BEST MUSICAL PRODUCTION AWARD
The Color Purple – at Home, Curve, in association with Birmingham Hippodrome
The Last Five Years, Minack Theatre
West End Musical Celebration, Palace Theatre


Theatres Trust funding supports new approaches to recovery for theatres at risk

The Theatres Trust has announced the four theatres who will receive support funding in the third year of their Capacity Building Programme.

The programme is designed to support theatres on our Theatres at Risk Register to commission expert advice and acquire the skills and knowledge to push forward capital projects to help save their theatres. Alongside the grant, each theatre will receive support from the Theatres Trust’s advice team.

The four theatres receiving a share of the £45,000 fund are:

Brighton Hippodrome, £8,000
Grade II* listed Brighton Hippodrome is the UK’s most architecturally significant circus theatre – the finest surviving example of its type in the country. It has been on the Theatres at Risk Register since 2006 when the list began, and is also on the Historic England Heritage at Risk Register. Brighton Hippodrome CIC will receive a grant for fundraising scoping and testing, forming part of a wider fundraising strategy for the Hippodrome to enable the group to make a strong case for its future as a theatre.

Doncaster Grand, £11,500
An ornate Grade II listed Victorian theatre with strong community support, Doncaster Grand has been on the Theatres at Risk Register since the list started in 2006. Doncaster Council has been awarded a Theatres at Risk Capacity Building grant to part-fund a viability study for the theatre. The study will be led by the local authority with involvement from the Friends of Doncaster Grand Theatre and the building owner, Frenchgate Limited Partnership.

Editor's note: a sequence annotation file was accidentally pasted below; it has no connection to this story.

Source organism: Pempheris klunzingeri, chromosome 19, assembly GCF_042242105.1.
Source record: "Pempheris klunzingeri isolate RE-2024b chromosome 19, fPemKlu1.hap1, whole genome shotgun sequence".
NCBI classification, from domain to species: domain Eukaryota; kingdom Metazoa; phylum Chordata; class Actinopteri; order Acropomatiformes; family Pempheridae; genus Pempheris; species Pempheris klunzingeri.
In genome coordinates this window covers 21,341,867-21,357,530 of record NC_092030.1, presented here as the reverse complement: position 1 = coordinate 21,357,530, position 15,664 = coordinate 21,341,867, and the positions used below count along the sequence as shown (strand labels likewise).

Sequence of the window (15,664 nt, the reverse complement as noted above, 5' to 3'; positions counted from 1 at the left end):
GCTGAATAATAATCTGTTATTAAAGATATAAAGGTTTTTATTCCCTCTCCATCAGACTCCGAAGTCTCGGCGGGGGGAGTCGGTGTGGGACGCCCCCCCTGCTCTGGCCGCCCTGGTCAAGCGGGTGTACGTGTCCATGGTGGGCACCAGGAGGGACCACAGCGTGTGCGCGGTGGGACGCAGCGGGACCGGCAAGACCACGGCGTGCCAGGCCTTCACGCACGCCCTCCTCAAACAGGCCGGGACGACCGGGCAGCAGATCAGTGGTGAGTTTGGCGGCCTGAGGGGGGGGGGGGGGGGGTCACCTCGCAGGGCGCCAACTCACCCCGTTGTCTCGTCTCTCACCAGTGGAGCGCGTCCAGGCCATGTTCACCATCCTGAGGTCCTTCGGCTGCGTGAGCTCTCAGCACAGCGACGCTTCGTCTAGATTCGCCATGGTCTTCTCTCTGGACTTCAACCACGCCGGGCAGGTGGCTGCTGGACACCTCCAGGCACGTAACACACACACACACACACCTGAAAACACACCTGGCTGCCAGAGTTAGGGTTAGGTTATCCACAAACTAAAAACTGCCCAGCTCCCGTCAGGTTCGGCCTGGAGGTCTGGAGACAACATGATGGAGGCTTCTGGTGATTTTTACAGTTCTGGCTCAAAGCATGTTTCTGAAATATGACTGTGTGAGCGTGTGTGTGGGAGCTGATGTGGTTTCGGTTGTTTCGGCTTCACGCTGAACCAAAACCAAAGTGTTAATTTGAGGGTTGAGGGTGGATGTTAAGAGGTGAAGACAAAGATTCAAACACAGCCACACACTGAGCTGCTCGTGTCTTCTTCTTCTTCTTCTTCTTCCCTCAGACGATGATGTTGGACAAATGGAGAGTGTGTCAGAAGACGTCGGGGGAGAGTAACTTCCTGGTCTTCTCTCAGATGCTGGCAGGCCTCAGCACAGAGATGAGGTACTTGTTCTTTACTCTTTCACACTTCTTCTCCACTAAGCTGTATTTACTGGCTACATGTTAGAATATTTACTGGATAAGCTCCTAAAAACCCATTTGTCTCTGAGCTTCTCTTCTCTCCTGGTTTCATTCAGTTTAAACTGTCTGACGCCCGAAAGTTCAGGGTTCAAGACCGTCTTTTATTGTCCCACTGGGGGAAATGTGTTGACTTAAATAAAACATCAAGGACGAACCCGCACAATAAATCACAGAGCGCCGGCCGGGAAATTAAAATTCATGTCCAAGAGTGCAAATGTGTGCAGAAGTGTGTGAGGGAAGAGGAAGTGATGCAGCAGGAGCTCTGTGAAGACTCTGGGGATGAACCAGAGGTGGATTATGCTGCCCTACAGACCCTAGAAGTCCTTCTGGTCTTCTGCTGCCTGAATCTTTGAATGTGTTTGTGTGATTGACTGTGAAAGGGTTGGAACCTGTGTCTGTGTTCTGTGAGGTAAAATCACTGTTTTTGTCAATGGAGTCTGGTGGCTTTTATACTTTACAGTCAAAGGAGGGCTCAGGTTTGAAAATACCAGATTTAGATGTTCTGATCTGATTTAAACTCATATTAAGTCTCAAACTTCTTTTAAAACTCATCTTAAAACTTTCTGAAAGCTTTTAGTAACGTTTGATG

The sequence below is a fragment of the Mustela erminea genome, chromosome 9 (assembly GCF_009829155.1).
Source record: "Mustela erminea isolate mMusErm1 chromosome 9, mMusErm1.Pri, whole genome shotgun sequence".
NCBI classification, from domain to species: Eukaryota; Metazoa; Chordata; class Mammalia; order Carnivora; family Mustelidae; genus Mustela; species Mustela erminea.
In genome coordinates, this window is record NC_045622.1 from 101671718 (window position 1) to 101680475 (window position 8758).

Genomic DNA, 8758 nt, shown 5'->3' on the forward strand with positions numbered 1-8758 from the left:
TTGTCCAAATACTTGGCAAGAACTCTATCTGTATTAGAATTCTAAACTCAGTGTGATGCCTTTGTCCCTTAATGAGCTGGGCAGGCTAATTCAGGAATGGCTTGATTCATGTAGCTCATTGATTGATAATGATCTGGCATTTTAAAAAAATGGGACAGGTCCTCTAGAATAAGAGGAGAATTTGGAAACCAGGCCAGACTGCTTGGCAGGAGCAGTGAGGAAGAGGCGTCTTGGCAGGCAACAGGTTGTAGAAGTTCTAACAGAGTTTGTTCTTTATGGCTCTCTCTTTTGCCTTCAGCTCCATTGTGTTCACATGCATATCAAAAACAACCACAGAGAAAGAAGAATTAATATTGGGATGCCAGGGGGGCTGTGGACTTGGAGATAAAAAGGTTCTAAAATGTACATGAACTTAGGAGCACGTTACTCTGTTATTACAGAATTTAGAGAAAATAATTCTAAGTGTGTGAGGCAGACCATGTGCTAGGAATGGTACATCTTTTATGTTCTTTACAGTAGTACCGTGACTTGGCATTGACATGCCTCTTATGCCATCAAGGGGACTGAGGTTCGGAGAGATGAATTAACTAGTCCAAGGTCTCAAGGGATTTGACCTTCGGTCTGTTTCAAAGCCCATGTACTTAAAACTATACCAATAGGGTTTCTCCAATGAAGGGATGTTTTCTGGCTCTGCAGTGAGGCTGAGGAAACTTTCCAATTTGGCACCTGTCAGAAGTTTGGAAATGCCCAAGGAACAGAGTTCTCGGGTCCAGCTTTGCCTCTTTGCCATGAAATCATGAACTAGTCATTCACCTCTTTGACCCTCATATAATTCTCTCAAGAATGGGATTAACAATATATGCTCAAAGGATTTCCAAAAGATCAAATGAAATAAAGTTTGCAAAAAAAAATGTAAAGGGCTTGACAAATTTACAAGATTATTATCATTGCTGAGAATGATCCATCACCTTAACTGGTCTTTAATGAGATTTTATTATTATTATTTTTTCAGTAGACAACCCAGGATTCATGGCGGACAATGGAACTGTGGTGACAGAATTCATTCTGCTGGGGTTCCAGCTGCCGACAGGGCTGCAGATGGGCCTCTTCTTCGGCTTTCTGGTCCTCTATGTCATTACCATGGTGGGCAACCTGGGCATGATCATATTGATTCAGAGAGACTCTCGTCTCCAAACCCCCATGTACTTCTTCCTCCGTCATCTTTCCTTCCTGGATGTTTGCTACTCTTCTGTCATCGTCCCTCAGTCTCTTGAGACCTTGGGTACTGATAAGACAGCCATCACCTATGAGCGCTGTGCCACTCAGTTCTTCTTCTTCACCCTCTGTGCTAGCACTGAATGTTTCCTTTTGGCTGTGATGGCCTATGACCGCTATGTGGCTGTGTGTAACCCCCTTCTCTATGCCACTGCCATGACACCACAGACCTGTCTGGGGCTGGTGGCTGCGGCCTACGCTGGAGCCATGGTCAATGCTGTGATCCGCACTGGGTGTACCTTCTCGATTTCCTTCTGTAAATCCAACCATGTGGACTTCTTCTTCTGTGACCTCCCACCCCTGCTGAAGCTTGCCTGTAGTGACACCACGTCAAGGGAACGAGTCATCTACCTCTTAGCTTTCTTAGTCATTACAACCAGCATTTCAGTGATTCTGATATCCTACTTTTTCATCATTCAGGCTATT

King’s Theatre Kirkcaldy, £7,000
Originally opened as the King’s Theatre in 1904, it later became a cinema, remaining Kirkcaldy’s main picture house until its closure in 2000. The building remained empty, suffering from a lack of maintenance, leading to it being added to the Theatres at Risk Register in 2016. It was then bought by King’s Theatre Kirkcaldy in 2016, who plan to restore the building to create Fife’s largest performing arts venue. The Theatre at Risk Capacity Building Programme will support King’s Theatre Kirkcaldy Limited to commission a community feasibility study for the theatre. This will provide a comprehensive understanding of the audience and market demand based on detailed market analysis and feedback from the local community.

Ramsbottom Co-op Hall, £19,000
This was only added to the Theatres at Risk Register in 2021 and recently awarded Grade II listed status following a Theatres Trust submission, Ramsbottom Co-op Hall is a rare early surviving example of a Cooperative Hall. It was originally used for variety entertainment of the kind commonly associated with music halls as well as community meetings. The recently formed Ramsbottom Co-op Hall Heritage Trust Ltd will receive funding and support to commission a market appraisal and a building valuation survey, vital first steps in the project to return the building to community performance use.

Claire Appleby, Architecture Adviser at Theatres Trust, said “We believe every theatre on our Theatres at Risk list has the potential to be returned for use by their communities, providing performance venues of types currently lacking in their local areas and bringing much needed footfall to beleaguered high streets. We are pleased to support these theatres as we know from experience that these early stages can make a crucial difference to the progress of theatre revitalisation projects.”

Theatres Trust have expressed their gratitude to The Pilgrim Trust and Swire Charitable Trust for funding the Theatres at Risk Capacity Building Programme.

I am sure we all wish these buildings every success with their road back to performance.